For exotic cuisines, the road to acceptance in America is paved with fast food. My Virginia-born wife’s first taste of Mexican food was at a Taco Bell, and a strange and foreign cuisine it was to her three decades ago. Now she devours obscure Oaxacan and Yucatecan specialties and knows the vocabulary of cabrito and […]
This is not to say that the cooking here is purely French or suited to the peasant palate – prime steaks like the ones served here are hard to find in France at any price, and truffled lobster salad and Thai spring rolls aren’t the diet of a country farmer. My wife and I were momentarily tempted by a six course tasting menu that sounded delightful, but we decided that we didn’t have the time or appetite on this particular evening.
Among the more detached bits of Italy is Venice, which has been an independent country or a subject state of Austria for most of its history. This is reflected in its cuisine, which is more subtle than the dishes of the south and has more seafood and rice dishes than the west. Venetian food is relatively little known in America, but Hermosa’s La Sosta is doing their best to change that.
Hermosa Beach’s little piece of France is Crème De La Crepe, a restaurant that has been around for a few years but changed ownership in 2004. I had liked the place under the previous management despite occasional slow service, and was in the process of writing a review when I heard that it had been sold. I decided to wait a while to see how it changed, and I’m glad I did, because it is now far better. The crepes that I enjoyed are still here, but the menu has been expanded to include bistro favorites and the service is far better.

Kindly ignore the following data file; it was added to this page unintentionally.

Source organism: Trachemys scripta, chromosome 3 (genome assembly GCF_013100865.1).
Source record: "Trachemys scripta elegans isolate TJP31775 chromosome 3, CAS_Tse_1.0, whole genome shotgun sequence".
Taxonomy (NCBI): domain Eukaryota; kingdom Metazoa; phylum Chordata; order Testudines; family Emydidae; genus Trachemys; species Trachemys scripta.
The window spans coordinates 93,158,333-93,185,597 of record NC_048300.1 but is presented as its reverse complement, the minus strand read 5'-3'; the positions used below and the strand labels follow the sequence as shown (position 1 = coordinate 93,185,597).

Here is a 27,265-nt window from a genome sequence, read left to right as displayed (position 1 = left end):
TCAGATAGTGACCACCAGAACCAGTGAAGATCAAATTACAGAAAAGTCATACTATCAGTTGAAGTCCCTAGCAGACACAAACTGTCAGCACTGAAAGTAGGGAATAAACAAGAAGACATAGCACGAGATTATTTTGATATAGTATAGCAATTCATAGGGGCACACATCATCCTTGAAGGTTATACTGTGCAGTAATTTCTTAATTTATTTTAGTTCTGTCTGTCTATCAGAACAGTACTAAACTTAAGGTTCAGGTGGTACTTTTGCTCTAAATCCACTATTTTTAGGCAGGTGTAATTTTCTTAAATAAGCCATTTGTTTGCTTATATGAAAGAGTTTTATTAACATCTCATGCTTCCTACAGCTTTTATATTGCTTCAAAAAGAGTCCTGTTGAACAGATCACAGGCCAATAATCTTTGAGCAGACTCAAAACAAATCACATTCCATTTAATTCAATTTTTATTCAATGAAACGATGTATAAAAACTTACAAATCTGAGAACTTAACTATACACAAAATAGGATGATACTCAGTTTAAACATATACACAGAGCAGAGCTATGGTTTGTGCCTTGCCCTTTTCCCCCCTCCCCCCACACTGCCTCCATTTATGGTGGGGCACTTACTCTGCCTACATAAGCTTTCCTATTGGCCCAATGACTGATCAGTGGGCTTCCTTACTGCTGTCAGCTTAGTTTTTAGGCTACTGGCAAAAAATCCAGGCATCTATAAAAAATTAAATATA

The place that became famous for great cioppino, fresh seafood, and an unrivalled ocean view still has all three great items. Manager Wayne Judah still looks much the same, having been there so long that if the building ever changes hands, he may be included in the lease. For those who crave a bit of certainty in an uncertain world, the Admiral Risty is an oasis.
The Lido Island near Venice is one of the most famously picturesque places in the world, a seven-mile stretch of villas and sparkling beaches. The name has become such a symbol of luxury that restaurants and nightclubs around the world have adopted it, hoping to capture a hint of the glamour. Parisians eat escargot and see expensive shows with minimally costumed starlets at their Lido, residents of Springfield, Massachusetts nibble Clams Casino at theirs, and locals in Riga dine on Latvian and international food in an atmosphere which I can only imagine is very much unlike Venice.
The restaurant in the South Bay that currently has the biggest buzz is Buona Sera, the Italian newcomer located on a quiet side street in Riviera Village. I have heard from several readers who called it the best Italian restaurant in a wide radius, which is no small boast given the competition. Having visited the restaurant, I can confirm that the cooking and creativity are top-notch, and while not everything is perfect, it is well worth a visit.
The sign in the window says “Live Music,” though nobody remembers when they last had any. The tables are topped with beach towels instead of tablecloths. Some items have been on the “Daily Specials” menu for years, and others are available even though they don’t appear on any menu at all. Opening and closing hours are posted, but to quote a recent hit movie, “they’re not really rules, more like guidelines.”